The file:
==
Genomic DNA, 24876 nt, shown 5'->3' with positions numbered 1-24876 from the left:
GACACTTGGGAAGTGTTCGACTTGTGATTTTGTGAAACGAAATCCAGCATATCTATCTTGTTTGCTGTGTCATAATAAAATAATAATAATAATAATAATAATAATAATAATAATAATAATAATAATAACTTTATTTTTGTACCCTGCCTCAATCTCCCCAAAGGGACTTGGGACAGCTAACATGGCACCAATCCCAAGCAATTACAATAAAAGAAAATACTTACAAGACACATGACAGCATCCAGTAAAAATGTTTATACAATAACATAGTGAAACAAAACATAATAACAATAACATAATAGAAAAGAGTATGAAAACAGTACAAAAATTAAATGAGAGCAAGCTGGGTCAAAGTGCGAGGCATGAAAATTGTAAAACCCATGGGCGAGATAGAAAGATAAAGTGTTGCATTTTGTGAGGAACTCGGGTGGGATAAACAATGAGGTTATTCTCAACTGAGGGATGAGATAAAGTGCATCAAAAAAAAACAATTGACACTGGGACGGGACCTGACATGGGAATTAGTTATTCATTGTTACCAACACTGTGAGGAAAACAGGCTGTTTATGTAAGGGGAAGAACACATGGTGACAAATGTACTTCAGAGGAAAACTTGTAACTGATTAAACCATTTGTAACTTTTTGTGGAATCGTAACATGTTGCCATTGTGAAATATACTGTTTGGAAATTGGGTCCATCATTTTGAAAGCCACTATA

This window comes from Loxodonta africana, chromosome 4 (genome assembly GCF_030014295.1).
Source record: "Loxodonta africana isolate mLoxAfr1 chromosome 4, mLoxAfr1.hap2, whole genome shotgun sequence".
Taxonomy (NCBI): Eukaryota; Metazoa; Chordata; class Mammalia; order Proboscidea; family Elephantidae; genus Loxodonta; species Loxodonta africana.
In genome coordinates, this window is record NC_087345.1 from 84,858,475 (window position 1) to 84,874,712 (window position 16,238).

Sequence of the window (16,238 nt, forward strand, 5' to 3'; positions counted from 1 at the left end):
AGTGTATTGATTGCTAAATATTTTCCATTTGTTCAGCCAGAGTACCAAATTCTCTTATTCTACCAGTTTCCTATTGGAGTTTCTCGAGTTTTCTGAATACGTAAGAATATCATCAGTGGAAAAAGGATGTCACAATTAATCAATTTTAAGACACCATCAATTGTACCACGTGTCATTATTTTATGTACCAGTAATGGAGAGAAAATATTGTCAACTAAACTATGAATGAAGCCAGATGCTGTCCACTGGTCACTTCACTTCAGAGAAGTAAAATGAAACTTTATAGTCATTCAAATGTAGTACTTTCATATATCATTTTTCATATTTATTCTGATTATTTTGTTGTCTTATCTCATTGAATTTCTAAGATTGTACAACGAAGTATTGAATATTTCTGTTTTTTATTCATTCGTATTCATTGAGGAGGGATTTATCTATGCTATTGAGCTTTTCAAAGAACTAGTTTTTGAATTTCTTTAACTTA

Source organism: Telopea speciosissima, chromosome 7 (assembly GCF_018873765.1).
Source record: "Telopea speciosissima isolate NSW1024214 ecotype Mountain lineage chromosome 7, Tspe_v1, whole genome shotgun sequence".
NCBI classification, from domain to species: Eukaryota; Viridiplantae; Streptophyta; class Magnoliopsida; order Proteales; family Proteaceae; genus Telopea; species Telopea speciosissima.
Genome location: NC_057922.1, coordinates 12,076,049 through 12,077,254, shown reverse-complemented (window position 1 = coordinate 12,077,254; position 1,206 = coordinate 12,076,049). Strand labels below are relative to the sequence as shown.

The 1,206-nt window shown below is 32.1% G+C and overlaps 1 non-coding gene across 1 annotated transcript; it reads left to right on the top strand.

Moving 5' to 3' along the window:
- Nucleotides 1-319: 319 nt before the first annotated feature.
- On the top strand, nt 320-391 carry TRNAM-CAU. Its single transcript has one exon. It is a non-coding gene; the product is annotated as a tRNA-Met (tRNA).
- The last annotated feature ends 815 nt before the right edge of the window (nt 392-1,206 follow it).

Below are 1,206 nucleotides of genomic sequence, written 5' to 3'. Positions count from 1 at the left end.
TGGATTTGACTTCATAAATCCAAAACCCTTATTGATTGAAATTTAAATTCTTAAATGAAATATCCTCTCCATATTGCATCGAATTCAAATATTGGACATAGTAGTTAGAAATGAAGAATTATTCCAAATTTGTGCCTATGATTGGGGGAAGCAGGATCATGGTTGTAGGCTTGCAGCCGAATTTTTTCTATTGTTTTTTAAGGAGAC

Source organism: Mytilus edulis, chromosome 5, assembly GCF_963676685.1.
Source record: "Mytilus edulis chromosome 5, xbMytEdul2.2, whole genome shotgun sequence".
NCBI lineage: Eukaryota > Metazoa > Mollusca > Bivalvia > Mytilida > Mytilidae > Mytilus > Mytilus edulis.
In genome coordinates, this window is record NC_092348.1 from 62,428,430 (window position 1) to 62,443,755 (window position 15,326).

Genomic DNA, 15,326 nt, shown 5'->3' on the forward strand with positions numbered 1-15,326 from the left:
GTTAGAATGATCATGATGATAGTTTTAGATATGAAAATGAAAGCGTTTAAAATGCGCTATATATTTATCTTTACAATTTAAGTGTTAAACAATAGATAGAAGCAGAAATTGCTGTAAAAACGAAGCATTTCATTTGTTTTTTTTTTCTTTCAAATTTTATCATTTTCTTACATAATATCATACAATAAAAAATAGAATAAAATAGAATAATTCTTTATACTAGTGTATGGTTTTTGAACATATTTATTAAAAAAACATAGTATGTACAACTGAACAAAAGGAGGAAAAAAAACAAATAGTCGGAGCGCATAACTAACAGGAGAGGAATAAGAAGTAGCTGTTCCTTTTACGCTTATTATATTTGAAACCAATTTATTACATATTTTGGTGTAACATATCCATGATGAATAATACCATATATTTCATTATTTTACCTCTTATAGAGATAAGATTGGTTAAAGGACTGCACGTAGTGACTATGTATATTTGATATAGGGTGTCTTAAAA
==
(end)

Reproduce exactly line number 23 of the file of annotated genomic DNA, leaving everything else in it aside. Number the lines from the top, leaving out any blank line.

In genome coordinates, this window is record NC_092348.1 from 62,428,430 (window position 1) to 62,443,755 (window position 15,326).